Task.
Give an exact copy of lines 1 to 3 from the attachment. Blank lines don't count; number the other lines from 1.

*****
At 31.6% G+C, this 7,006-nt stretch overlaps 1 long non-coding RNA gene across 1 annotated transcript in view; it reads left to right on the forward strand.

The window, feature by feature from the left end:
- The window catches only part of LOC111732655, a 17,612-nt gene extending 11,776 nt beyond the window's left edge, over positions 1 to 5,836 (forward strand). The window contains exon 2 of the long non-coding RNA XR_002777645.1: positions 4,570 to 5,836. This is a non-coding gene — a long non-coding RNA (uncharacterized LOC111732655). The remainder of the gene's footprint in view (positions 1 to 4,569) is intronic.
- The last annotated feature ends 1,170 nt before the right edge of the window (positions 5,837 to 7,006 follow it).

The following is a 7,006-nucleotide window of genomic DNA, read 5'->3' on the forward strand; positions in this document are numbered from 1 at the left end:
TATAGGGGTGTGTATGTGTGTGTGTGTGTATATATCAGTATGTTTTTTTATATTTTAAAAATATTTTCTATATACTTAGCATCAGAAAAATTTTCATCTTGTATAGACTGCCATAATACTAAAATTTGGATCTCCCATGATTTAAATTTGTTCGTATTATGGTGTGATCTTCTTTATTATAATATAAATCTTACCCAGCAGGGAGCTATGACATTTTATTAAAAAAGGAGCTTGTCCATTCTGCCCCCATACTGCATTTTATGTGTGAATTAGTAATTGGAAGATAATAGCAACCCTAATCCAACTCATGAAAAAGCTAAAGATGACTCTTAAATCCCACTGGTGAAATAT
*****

At 31.6% G+C, this 7,006-nt stretch overlaps 1 long non-coding RNA gene across 1 annotated transcript in view; it reads left to right on the forward strand.

The window, feature by feature from the left end:
- The window catches only part of LOC111732655, a 17,612-nt gene extending 11,776 nt beyond the window's left edge, over positions 1 to 5,836 (forward strand). The window contains exon 2 of the long non-coding RNA XR_002777645.1: positions 4,570 to 5,836. This is a non-coding gene — a long non-coding RNA (uncharacterized LOC111732655). The remainder of the gene's footprint in view (positions 1 to 4,569) is intronic.